Richard Fynes, reviewing Marie-Françoise Boussac, Jean- Françoise Salles & Jean-Baptiste (eds.) Ports of the Ancient Indian Ocean, Delhi: Primus Books. 2016. ISBN 97893840820792 …………… in IIAS Newsletter, Summer 2017
This edited volume delivers much more than is suggested by its title, since it includes discussions of emporia as far inland as Delhi, the time-scale covered by its articles extends from the 20th century BC to the 18th century AD, and since not only the Indian Ocean, but also the Red Sea, the Persian Gulf, the Bay of Bengal and the South China Sea are discussed by the various authors. Given the wide range and disparate nature of the twenty-four papers in the volume, how should one orient oneself among them? Best to begin with Elizabeth Lambourn’s ‘Describing a Lost Camel’ – Clues for a West Asian Mercantile Networks in South Asian Maritime Trade (Tenth-Twelfth Centuries AD). The volume taken as a whole forms a contribution to the genre of world history and Lambourn provides a clear-eyed assessment of the strengths and weaknesses of that genre. Although Lambourn’s paper is primarily concerned with the two hundred years from the tenth- to the twelfth centuries AD, her masterly analysis of the sources and criticism of the various methodologies in which they are employed provide the reader with a prism with which to view the remaining papers in the volume. Lambourn begins her account with a review of the relevant archaeological and documentary evidence. It is salutary to learn just how insecure is the dating of many South Asian ceramic types and consequently of the archaeological sites whose dating has been largely derived from ceramic evidence. Lambourn notes the problems posed by pluridisciplinary character of the sources and their simultaneous use. Her paper focuses on the port of Sanjan, in the domain of the western Indian dynasty of the Rastrakuta, where, for the tenth century there is rare conjunction of evidence from archaeology, Arabic geographical writings and Indian epigraphy. Her discussion is rich both in evidence and insight, and she gives due acknowledgment to the work of Ranabir Chakravarti, whose work has led scholars to reformulate the questions they ask of the sources. Lambourn’s findings lead her to speculate on the nature of world history and the relationship between micro- and macro history, as she expresses dissatisfaction that she is “left with an eclectic collection of small insights and few satisfactory larger narratives.” Such honest appraisals of the conclusions of one’s research invite further questions and are thus a stimulant to further research. Continue reading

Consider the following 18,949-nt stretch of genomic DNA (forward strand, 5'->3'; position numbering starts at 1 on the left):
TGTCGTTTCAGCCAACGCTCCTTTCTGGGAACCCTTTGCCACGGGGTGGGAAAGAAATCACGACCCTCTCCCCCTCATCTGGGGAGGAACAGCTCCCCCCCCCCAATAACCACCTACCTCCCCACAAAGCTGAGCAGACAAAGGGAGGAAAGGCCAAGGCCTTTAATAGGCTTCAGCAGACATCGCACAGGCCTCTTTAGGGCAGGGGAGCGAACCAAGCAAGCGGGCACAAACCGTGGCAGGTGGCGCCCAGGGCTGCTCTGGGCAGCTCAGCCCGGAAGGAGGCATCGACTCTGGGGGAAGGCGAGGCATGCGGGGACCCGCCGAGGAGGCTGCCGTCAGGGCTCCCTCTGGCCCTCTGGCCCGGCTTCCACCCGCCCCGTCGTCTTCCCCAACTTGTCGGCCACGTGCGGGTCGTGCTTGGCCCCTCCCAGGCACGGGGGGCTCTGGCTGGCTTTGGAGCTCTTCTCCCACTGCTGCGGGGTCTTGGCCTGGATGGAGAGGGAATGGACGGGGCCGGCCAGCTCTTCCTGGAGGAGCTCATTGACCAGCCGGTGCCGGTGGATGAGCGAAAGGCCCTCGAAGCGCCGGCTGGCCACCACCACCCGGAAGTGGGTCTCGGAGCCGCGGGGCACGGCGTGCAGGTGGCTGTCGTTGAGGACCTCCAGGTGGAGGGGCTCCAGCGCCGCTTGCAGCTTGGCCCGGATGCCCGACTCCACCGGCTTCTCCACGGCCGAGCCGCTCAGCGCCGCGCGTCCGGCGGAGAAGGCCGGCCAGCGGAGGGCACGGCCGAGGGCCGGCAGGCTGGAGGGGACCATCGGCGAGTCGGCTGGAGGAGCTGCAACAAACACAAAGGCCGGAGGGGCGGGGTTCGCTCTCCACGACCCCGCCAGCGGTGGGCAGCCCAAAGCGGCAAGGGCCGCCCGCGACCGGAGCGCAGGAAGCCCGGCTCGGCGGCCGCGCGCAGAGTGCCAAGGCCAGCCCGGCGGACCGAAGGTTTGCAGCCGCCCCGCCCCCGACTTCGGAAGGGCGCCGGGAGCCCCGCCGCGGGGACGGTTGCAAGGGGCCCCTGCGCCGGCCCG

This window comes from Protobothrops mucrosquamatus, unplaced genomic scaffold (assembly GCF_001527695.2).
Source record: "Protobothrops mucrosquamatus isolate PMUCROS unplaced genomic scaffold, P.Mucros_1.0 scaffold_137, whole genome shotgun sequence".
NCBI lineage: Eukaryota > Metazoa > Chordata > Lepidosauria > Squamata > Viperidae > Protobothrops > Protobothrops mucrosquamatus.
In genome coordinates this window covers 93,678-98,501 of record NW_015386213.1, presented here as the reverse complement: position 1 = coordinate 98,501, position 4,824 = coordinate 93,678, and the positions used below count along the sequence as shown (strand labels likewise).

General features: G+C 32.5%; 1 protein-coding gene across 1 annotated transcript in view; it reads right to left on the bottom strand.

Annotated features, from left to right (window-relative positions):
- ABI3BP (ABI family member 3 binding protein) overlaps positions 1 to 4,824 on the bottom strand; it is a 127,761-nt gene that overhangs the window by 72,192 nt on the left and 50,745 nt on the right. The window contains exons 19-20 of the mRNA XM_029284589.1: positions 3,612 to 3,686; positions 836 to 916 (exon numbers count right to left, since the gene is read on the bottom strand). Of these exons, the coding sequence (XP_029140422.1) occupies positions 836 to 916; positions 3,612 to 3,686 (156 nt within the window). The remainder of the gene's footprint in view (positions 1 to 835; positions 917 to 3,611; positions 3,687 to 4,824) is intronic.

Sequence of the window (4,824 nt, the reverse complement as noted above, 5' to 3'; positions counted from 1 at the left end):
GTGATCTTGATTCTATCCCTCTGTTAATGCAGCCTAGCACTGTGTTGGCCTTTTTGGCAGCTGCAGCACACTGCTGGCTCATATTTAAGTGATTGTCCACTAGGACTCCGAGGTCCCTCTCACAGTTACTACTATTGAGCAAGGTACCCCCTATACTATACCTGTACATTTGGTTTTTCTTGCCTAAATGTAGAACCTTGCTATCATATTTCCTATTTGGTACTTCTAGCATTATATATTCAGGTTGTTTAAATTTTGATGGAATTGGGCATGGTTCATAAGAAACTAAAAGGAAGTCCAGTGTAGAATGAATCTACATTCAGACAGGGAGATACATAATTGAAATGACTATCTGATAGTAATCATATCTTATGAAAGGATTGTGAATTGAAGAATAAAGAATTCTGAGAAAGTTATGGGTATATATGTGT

Filed under centre-periphery relations, cultural transmission, ethnicity, growth pole, heritage, historical interpretation, Indian Ocean politics, Indian religions, Indian traditions, landscape wondrous, Middle Eastern Politics, population, Portuguese in Indian Ocean, transport and communications, unusual people, world events & processes
Policy Exchange’s Hannah Stuart discusses police counter-terrorism operations on BBC Radio 5 Live……..May 2, 2017 …. https://policyexchange.org.uk/news/hannah-stuart-5live/
Following the recent terrorism related arrests, Hannah Stuart, Policy Exchange Co-Head of Security and Extremism, discusses police counter-terrorism operations on BBC Radio 5 Live:
Hannah Stuart on BBC Radio 5 Live